Despite the fact that today’s cornerstone asthma treatments target airway constriction and lung inflammation, approximately 50% of asthmatic patients do not obtain adequate disease control. There is an undeniable need for innovative treatment methods and pharmacological targets. A recent study has found that some taste receptors (especially those involved in bitter taste transduction) are expressed in lung tissue, which was previously unknown. Bitter taste receptors are present in a variety of cell types in the lungs and are implicated in ciliary beating, muscle relaxation, and/or the regulation of inflammatory mediator synthesis. This study presents an overview of recent studies on the involvement of bitter taste receptors in asthma experimental models and in asthmatics.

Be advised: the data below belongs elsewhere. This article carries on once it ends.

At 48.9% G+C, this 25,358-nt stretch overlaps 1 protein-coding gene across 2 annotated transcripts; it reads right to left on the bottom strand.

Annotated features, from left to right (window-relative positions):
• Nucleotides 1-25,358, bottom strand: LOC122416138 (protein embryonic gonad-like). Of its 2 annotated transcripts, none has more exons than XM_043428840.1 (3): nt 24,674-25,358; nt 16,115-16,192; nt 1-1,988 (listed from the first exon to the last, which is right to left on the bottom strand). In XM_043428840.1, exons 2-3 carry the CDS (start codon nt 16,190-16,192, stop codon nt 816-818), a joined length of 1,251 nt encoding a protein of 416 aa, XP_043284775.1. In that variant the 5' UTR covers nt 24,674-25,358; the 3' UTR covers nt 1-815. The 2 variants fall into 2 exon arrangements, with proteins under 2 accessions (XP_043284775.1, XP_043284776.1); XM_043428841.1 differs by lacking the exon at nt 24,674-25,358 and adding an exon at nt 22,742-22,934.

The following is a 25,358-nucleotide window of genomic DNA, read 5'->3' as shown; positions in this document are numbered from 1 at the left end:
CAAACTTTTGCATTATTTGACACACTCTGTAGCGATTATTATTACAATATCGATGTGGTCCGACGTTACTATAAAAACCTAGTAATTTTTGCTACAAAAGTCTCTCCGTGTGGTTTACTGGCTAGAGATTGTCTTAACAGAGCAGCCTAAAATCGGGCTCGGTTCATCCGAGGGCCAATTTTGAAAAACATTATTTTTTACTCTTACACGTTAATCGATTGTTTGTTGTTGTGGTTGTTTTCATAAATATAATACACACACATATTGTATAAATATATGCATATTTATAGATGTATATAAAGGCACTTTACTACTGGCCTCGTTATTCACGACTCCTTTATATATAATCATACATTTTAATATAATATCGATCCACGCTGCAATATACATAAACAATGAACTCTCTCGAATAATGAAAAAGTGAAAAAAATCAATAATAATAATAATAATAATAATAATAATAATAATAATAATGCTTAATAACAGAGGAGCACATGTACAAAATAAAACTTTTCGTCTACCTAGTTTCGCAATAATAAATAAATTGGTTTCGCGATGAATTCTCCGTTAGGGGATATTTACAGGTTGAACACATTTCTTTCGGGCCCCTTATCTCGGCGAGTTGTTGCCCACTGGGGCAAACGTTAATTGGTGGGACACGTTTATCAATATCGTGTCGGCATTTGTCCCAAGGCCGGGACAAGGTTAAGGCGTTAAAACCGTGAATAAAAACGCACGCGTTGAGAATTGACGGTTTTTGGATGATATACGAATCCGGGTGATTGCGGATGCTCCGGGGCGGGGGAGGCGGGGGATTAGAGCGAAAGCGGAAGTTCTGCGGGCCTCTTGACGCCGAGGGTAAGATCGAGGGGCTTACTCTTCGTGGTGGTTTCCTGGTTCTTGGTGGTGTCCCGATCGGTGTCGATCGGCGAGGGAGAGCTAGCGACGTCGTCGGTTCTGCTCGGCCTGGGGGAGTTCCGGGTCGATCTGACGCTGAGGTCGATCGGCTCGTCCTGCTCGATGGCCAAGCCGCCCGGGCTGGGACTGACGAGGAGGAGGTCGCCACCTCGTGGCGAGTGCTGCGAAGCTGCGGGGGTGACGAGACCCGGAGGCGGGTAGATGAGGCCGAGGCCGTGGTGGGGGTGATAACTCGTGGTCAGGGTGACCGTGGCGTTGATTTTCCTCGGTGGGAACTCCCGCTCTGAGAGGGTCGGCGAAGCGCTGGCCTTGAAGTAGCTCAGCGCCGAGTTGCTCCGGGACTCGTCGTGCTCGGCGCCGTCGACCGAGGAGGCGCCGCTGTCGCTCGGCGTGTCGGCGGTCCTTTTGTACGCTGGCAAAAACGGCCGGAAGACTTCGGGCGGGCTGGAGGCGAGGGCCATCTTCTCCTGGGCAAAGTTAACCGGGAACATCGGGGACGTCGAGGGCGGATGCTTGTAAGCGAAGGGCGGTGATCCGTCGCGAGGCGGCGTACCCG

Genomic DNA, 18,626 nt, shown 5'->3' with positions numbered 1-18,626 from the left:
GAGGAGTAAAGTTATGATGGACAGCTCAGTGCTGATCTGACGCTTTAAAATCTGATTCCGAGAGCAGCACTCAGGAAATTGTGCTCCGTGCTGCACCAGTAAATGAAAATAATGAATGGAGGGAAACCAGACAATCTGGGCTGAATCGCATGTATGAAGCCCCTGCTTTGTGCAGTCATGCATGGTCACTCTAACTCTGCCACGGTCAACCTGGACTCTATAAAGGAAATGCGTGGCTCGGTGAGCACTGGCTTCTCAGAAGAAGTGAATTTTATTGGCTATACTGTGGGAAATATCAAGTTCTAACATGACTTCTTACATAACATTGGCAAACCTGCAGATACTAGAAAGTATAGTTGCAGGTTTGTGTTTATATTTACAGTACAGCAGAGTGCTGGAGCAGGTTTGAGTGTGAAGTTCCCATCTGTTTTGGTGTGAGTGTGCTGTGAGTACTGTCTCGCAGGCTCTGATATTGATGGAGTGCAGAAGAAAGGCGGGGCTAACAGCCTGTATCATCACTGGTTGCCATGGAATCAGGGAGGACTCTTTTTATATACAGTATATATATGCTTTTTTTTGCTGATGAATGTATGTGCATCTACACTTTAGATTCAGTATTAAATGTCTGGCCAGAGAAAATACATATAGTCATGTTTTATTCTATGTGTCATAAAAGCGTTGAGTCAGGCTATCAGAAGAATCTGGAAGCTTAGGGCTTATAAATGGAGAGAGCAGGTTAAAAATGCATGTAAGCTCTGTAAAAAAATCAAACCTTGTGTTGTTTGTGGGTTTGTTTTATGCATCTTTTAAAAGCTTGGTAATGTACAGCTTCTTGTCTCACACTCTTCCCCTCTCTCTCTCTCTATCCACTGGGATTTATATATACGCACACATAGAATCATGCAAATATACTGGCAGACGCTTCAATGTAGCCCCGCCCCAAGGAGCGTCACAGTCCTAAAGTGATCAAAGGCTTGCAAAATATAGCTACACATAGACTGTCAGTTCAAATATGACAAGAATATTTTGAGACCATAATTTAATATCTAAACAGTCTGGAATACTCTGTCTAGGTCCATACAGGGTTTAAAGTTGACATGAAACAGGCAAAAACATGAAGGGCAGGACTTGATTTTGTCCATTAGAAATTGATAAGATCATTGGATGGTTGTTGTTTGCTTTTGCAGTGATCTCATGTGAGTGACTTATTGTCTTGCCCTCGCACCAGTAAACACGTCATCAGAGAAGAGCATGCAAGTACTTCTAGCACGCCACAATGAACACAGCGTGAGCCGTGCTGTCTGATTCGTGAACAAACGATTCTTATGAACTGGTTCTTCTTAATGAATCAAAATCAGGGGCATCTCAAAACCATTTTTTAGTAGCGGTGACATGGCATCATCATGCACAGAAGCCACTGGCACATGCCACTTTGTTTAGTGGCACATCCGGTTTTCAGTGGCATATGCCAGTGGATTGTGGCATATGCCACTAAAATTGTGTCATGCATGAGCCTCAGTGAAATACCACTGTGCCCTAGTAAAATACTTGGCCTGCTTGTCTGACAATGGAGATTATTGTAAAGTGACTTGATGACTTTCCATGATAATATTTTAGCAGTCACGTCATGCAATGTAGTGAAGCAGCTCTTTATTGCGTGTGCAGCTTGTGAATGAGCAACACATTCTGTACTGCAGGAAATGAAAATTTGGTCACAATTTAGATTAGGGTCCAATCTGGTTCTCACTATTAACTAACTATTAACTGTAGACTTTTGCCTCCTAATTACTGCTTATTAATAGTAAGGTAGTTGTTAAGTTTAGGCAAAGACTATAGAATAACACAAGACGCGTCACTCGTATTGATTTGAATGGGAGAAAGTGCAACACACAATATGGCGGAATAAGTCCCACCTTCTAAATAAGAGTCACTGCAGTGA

Based on existing evidence, bitter taste receptor agonists may have therapeutic promise in chronic obstructive airway disorders such as asthma.